Georgia’s state senators continue to usher a proposed budget for the 2015 fiscal year through the legislative process at a record pace. Senators approved their version of HB 744, better known as the state budget, on March 6, 2014 the thirty-third day of this year’s legislative session. The budget bill will is now in the hands of the House-Senate Conference Committee, which is charged with working out differences between the House and Senate version of the latest version of the state’s 2015 spending plan.
The Senate version of the budget is much the same as both the House version and the governor’s budget proposal unveiled in January. Among the changes senators propose is to allot $10 million to finance a state venture capital fund.
The governor’s state employee and Board of Regents merit based salary increase proposal at a cost of $50.8 million, as well as the proposal to partially restore the K-12 funding formula austerity cut with $314.3 million is unchanged. It remains unlikely all state employees will receive a pay raise and relatively few teachers are likely to receive a base salary cost-of-living increase. Money should be adequate to assure most school districts can return to a full 180-day school calendar and eliminate teacher furlough days.
Still, the budget incorporates most of the cuts to the education, health, safety and regulatory programs and services made over the past five years. That includes about $750 million in austerity cuts to the K-12 funding formula. Waiting lists for services and work backlogs are still prevalent throughout state government.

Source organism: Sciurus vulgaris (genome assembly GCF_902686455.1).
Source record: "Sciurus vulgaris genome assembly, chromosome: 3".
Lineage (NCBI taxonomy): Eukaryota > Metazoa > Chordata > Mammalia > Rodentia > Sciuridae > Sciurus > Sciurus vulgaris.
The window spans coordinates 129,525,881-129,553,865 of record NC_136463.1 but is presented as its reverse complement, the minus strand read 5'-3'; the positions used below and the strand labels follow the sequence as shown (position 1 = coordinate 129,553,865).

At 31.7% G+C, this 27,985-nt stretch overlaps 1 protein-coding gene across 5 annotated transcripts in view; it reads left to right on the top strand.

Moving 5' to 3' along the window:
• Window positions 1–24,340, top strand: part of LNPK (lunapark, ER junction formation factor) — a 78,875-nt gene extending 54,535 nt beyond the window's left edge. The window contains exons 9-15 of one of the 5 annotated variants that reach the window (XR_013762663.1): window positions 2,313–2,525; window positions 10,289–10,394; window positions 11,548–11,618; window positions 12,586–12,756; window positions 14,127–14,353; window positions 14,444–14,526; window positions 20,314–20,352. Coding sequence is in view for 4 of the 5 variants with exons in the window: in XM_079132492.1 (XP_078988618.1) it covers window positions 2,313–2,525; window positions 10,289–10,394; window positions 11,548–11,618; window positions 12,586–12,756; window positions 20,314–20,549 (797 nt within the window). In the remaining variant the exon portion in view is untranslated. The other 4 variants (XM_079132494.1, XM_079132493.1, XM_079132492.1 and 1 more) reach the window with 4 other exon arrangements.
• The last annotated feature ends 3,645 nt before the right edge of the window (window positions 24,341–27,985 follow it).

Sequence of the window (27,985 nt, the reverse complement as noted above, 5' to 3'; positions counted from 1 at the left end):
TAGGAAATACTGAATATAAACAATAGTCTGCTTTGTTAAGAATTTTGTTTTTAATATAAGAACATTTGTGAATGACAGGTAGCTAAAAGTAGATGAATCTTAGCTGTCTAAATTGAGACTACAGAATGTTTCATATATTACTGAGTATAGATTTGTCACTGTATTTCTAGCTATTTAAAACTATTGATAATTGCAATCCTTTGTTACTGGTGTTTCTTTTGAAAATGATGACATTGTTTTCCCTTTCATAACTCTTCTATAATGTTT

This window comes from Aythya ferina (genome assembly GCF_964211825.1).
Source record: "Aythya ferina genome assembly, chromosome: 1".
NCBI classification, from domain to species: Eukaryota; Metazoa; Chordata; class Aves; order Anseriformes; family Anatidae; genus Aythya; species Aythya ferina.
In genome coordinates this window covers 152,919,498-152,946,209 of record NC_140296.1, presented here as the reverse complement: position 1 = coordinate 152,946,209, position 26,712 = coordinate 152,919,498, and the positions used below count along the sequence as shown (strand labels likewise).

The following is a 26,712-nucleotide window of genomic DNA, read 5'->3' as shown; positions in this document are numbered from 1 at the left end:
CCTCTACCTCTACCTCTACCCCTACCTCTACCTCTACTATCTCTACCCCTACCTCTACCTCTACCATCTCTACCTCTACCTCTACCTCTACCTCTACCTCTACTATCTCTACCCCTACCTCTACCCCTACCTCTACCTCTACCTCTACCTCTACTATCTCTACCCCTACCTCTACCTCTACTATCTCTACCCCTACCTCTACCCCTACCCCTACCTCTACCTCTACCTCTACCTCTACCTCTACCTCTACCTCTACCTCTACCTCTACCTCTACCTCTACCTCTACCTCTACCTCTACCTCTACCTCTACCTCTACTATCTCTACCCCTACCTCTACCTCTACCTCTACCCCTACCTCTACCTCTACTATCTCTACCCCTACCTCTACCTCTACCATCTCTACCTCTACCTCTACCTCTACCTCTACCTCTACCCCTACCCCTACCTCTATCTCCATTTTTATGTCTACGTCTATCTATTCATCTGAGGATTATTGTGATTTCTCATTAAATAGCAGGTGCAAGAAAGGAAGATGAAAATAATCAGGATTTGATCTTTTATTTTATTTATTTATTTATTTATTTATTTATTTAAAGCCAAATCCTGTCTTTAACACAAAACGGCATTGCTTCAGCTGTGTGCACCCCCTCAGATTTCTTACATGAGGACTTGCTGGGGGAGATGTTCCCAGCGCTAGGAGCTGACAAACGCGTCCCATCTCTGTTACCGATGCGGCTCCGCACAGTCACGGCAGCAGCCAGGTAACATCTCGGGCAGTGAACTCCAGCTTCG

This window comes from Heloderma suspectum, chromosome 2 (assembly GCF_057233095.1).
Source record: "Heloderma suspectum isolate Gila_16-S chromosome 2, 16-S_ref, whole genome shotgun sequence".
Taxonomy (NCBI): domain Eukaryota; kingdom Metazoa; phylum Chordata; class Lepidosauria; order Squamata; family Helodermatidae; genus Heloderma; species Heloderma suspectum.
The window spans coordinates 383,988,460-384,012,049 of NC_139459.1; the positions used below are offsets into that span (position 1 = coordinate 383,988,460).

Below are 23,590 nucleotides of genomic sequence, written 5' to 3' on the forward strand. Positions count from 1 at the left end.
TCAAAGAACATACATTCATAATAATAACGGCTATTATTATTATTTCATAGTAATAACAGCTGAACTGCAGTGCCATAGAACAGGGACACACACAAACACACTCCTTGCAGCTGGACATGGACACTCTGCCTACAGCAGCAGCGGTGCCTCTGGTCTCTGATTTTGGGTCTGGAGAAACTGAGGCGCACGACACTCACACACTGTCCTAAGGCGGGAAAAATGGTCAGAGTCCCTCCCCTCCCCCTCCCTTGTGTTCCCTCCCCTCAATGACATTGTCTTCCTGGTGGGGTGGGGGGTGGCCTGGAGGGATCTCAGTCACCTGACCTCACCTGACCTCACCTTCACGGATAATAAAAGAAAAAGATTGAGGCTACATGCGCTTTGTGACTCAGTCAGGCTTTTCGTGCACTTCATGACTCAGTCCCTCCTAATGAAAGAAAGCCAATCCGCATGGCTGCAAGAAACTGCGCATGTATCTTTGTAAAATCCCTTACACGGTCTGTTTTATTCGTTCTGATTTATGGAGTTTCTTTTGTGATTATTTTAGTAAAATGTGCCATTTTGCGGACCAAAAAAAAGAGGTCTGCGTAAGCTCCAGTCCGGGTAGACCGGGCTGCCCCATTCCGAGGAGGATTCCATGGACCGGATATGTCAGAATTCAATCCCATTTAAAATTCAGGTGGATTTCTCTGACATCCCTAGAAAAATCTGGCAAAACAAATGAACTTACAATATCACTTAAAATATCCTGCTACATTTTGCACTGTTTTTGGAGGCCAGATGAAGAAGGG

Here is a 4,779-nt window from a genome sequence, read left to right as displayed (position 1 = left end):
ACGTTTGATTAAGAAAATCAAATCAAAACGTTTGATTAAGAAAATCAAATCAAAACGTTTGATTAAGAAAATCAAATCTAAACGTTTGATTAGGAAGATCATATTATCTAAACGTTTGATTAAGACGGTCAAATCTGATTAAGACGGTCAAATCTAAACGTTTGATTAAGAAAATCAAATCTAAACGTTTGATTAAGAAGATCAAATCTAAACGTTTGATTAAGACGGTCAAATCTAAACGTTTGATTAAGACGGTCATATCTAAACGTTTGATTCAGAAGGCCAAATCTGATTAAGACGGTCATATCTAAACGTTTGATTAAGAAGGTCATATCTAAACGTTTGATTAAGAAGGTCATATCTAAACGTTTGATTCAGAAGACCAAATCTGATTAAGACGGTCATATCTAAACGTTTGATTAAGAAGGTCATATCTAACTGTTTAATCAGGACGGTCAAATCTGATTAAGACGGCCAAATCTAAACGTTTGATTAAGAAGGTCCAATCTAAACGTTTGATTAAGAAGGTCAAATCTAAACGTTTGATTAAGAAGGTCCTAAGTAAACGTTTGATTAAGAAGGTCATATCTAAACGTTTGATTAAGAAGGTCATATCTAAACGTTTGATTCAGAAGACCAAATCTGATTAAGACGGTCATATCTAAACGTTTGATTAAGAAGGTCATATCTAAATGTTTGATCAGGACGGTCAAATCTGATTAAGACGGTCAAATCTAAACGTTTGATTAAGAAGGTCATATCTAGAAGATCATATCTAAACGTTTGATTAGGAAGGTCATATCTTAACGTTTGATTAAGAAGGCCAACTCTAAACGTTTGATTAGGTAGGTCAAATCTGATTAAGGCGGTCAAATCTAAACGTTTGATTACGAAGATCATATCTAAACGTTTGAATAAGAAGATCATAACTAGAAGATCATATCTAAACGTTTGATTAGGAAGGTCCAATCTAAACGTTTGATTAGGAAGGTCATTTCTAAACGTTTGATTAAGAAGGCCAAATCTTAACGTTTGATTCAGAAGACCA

The most significant changes senators made to the House version of the budget include:
- $10 million in initial funding for the Invest Georgia Fund. Invest Georgia is a venture capital fund lawmakers created during the 2013 General Assembly
- $8.9 million for Airport Aid to match local and federal funds for regional airport projects. The House version proposed $4.5 million
- $2.0 million in state funds to leverage $5.4 million in federal money for Vocational Rehabilitation services
- $1.9 million for a 1.5 percent increase for developmental disability providers. The House proposed a.5 percent increase
- – $15.5 million – a cut to the teaching program in the Board of Regents budget
- $872 million in bond funds for various capital projects, an increase of $59 million more than the House version and $109 million more than the governor’s proposal.